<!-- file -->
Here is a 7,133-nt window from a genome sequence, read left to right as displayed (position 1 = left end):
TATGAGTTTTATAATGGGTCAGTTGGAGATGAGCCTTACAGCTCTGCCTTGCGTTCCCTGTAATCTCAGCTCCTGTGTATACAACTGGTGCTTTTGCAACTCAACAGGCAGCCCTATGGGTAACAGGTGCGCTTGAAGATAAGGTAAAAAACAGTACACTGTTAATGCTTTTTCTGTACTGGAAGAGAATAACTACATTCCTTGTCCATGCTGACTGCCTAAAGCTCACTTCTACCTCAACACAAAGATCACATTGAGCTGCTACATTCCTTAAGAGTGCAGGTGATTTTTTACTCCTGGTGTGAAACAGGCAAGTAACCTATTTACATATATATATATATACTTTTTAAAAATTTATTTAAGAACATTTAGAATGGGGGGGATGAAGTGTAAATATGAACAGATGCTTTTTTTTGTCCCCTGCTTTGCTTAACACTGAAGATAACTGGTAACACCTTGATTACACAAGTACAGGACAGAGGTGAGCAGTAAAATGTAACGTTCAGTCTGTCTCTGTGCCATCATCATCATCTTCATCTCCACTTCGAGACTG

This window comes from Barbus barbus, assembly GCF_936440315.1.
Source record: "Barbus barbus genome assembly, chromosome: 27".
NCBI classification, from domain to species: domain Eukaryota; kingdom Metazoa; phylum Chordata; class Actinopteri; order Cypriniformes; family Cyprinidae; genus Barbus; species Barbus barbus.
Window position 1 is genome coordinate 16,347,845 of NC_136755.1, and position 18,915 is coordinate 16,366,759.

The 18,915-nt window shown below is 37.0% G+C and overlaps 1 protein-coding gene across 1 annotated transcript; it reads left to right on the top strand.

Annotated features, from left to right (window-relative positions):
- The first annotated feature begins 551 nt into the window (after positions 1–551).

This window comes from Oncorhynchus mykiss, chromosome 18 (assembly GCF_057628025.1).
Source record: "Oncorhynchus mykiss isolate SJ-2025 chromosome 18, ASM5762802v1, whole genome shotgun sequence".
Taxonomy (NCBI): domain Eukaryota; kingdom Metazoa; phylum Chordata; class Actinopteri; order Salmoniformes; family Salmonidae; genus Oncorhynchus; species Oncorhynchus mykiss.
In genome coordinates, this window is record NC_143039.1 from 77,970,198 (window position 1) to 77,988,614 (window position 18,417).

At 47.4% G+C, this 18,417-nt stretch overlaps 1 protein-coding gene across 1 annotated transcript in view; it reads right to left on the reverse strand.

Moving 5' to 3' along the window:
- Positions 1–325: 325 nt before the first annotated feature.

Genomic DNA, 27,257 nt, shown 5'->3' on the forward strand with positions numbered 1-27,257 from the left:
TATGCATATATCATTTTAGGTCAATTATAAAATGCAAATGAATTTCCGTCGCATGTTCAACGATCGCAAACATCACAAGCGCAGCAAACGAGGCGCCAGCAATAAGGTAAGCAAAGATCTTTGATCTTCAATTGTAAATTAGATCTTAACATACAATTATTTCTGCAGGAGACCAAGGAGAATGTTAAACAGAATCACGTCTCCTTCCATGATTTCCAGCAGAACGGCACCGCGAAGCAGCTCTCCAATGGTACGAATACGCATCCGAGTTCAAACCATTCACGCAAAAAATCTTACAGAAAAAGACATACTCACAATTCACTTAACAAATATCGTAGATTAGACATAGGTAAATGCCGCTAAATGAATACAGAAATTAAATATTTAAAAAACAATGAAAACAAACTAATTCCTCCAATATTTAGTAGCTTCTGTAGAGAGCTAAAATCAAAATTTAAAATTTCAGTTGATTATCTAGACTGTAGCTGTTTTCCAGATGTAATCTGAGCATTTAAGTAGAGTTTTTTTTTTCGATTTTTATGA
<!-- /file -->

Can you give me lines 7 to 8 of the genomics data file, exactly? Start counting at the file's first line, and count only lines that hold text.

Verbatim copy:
The 18,915-nt window shown below is 37.0% G+C and overlaps 1 protein-coding gene across 1 annotated transcript; it reads left to right on the top strand.

Annotated features, from left to right (window-relative positions):